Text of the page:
By default, the behaviour of macOS upon saving a file is to open a simple dialog window, with only a single drop-down menu showing possible save locations. These locations can vary based on the program settings, your most-used save location, or your last-used save location.

Although this is fine for quickly saving documents to common folders such as Documents or Downloads, it is cumbersome to use the drop-down menu when saving regularly to multiple hard drives and previously unused nested folders. Luckily, there is a way to always show a full file browser in the save dialog for more granular control.

The default save window on macOS is as in the image below:

It can be expanded manually, on a one-off basis, by clicking the arrow icon highlighted in the above screenshot. But what if you want the save window to appear expanded by default?

How do I show the full size Save dialog by default?

1) Open Terminal, from /Applications/Utilities, or via Spotlight.

2) At the prompt enter the following command:

defaults write NSGlobalDomain NSNavPanelExpandedStateForSaveMode -bool true

Please note, the command is all on one line. Hit Enter to issue it.

3) Now enter the following command:

defaults write NSGlobalDomain NSNavPanelExpandedStateForSaveMode2 -bool true

Please note, the command is all on one line. Hit Enter to issue it.

4) To check that the defaults have been set correctly, enter the following two commands into Terminal:

defaults read NSGlobalDomain NSNavPanelExpandedStateForSaveMode

defaults read NSGlobalDomain NSNavPanelExpandedStateForSaveMode2

If the defaults have been set, both commands should return 1, signifying that the expanded panel setting is on.

5) Launch a program, create a new document, and hit cmd-s to save it. The expanded Save dialog should now appear instead of the traditional smaller panel. The screenshot below shows the Terminal commands, as well as both TextEdit and Microsoft Word demonstrating the expanded Save window behaviour.

Reverting your changes

If you decide to put things back the way they were, you have two options. You can completely delete the default settings which you created, or you can simply set them to false instead of true, bringing back the compact dialog. The end result should be the same. I opted for completely deleting them as that was the original state on my machine before setting them.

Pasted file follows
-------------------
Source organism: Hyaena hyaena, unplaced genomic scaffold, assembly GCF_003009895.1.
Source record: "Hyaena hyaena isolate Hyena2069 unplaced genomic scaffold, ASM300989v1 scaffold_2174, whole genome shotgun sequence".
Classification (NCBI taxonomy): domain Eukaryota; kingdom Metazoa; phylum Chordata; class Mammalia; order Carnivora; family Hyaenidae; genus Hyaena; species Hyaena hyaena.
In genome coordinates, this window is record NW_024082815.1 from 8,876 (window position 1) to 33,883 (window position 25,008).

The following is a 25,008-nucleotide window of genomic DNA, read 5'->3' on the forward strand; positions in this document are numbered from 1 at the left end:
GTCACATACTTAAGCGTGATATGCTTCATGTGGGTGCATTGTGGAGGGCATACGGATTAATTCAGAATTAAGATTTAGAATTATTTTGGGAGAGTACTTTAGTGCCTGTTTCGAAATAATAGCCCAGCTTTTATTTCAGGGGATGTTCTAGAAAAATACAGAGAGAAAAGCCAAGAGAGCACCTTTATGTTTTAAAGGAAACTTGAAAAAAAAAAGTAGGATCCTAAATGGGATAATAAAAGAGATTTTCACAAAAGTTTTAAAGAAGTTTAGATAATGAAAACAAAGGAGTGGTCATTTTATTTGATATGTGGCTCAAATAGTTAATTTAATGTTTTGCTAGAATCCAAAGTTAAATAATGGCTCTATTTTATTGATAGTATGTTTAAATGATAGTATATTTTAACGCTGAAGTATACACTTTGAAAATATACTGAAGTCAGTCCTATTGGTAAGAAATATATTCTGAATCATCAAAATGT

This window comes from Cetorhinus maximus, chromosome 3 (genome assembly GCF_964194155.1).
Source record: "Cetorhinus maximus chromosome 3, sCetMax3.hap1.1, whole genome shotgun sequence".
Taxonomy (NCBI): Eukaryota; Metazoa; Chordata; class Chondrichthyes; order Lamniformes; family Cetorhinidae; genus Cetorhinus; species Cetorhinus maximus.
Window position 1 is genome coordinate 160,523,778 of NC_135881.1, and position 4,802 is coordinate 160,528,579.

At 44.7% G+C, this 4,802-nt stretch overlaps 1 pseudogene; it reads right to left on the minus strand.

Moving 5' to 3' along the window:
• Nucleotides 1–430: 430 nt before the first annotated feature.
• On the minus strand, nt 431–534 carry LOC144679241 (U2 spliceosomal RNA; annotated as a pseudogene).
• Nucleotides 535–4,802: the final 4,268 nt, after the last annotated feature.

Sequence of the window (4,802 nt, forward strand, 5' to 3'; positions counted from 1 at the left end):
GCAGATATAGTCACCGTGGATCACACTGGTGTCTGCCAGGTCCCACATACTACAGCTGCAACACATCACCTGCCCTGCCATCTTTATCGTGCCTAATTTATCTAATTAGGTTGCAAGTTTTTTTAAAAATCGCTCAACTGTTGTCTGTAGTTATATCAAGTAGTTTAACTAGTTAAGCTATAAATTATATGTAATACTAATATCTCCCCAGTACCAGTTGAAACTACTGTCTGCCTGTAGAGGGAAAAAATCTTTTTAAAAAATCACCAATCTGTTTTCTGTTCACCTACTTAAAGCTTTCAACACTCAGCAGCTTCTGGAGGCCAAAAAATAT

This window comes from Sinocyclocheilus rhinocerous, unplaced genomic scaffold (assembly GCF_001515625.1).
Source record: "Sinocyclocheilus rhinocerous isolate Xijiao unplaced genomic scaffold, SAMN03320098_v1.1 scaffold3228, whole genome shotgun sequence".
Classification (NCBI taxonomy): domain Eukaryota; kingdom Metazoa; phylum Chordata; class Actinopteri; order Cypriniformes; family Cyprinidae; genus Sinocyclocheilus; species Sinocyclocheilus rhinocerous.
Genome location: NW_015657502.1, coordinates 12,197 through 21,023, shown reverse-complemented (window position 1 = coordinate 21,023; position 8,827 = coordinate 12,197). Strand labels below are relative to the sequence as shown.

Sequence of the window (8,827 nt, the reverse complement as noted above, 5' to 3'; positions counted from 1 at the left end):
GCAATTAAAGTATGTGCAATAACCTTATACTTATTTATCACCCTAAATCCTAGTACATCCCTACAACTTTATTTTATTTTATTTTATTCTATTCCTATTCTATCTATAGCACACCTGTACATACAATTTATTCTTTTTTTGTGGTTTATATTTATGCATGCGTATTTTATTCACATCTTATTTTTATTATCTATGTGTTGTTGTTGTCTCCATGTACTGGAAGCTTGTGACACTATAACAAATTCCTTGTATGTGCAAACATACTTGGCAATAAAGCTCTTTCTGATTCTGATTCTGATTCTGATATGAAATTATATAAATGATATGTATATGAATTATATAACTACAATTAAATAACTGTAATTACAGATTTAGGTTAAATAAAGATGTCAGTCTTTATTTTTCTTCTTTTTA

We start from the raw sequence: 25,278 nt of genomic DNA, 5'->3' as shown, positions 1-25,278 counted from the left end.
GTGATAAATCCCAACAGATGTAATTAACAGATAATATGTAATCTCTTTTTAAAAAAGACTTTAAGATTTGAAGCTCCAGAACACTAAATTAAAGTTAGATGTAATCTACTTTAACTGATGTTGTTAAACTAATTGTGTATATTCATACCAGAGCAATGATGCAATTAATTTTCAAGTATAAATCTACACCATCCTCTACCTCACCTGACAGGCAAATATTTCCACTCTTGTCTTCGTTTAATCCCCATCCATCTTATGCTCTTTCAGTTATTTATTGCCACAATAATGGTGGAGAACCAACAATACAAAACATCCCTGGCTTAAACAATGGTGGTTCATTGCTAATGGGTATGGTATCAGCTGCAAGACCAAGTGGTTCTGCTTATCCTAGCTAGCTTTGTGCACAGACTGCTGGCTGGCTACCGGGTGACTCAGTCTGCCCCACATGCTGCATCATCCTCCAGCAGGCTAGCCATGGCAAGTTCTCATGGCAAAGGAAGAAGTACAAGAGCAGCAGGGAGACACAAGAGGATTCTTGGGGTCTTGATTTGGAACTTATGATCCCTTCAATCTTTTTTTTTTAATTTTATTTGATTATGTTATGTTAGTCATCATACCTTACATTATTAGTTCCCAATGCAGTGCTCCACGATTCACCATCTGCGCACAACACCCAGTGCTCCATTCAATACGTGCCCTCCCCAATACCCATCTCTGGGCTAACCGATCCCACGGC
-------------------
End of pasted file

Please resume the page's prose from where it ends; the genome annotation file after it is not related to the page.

To delete your changes, enter the following two commands into Terminal:

defaults delete NSGlobalDomain NSNavPanelExpandedStateForSaveMode

defaults delete NSGlobalDomain NSNavPanelExpandedStateForSaveMode2

To set the defaults to false, enter the following two commands into Terminal:

defaults write NSGlobalDomain NSNavPanelExpandedStateForSaveMode2 -bool false

defaults write NSGlobalDomain NSNavPanelExpandedStateForSaveMode2 -bool false

You can check that the defaults have been reverted correctly by entering the defaults read commands into Terminal again:

defaults read NSGlobalDomain NSNavPanelExpandedStateForSaveMode

defaults read NSGlobalDomain NSNavPanelExpandedStateForSaveMode2

If you set the defaults back to false, both commands should return 0, signifying that the expanded panel setting is now off again. If you elected to completely delete the settings, these commands should report that no such setting exists, which will also bring back the compact view.

The screenshot below shows the defaults delete commands in action, and two programs demonstrating that the compact Save dialog has returned:

That about does it. This is a useful little customisation for power users, those with custom save locations, and multiple drives. It certainly won’t be for everyone, but you may find that over a long period it can save you a lot of total time, depending on your setup.

Do you have any requests for tutorials or guides? Is there a default setting you would like to have changed? Let me know in the comments section.

  • Anand Kumar

    Thanks! Really helpful.

  • realroz

    THANK YOU!!

  • bradmacpro

    For those averse to using Terminal, you can use the free GUI application TinkerTool. Within the General category, there is the option to just check the box for “Prefer expanded Save dialogs when using new applications” There is version 6 for Sierra and version 5.7 for older OS.

  • MacServiceGuy

    good morning

    behavior is spelled behavior. not behaviour

    • Mr_Coldharbour

      If you live in the United States, maybe, but the rest of the world spell it as “behaviour,” same with “colour” and not “color.” British spelling is the true spelling of the English language, for obvious reasons.

  • Mr_Coldharbour

    I’ve been looking to do this for a longtime. I don’t like the compact version, I always prefer the expanded version.

  • Andrew Swift

    More easily: you can expand or fold the open & save dialog box with cmd = (equals sign).